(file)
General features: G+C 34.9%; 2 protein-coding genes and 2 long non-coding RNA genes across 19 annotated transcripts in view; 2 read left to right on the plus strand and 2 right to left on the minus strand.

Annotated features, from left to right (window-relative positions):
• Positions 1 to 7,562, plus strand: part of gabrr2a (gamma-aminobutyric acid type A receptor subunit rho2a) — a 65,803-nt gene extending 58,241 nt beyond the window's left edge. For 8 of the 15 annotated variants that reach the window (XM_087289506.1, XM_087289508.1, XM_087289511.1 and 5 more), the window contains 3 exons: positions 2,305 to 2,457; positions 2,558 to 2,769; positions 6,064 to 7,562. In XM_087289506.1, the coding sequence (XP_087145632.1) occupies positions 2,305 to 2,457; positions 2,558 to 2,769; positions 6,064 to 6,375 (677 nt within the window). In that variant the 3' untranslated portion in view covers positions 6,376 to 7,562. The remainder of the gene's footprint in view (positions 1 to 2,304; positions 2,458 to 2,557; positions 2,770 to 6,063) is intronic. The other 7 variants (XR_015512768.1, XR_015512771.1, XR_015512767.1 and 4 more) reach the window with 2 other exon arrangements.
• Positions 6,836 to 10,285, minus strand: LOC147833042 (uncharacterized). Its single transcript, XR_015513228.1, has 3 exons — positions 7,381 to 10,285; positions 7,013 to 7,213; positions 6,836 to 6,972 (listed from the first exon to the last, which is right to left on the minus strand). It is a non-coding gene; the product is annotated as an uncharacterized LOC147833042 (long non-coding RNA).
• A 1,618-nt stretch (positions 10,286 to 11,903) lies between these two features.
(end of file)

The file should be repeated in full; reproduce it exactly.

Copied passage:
General features: G+C 34.9%; 2 protein-coding genes and 2 long non-coding RNA genes across 19 annotated transcripts in view; 2 read left to right on the plus strand and 2 right to left on the minus strand.

Annotated features, from left to right (window-relative positions):
• Positions 1 to 7,562, plus strand: part of gabrr2a (gamma-aminobutyric acid type A receptor subunit rho2a) — a 65,803-nt gene extending 58,241 nt beyond the window's left edge. For 8 of the 15 annotated variants that reach the window (XM_087289506.1, XM_087289508.1, XM_087289511.1 and 5 more), the window contains 3 exons: positions 2,305 to 2,457; positions 2,558 to 2,769; positions 6,064 to 7,562. In XM_087289506.1, the coding sequence (XP_087145632.1) occupies positions 2,305 to 2,457; positions 2,558 to 2,769; positions 6,064 to 6,375 (677 nt within the window). In that variant the 3' untranslated portion in view covers positions 6,376 to 7,562. The remainder of the gene's footprint in view (positions 1 to 2,304; positions 2,458 to 2,557; positions 2,770 to 6,063) is intronic. The other 7 variants (XR_015512768.1, XR_015512771.1, XR_015512767.1 and 4 more) reach the window with 2 other exon arrangements.
• Positions 6,836 to 10,285, minus strand: LOC147833042 (uncharacterized). Its single transcript, XR_015513228.1, has 3 exons — positions 7,381 to 10,285; positions 7,013 to 7,213; positions 6,836 to 6,972 (listed from the first exon to the last, which is right to left on the minus strand). It is a non-coding gene; the product is annotated as an uncharacterized LOC147833042 (long non-coding RNA).
• A 1,618-nt stretch (positions 10,286 to 11,903) lies between these two features.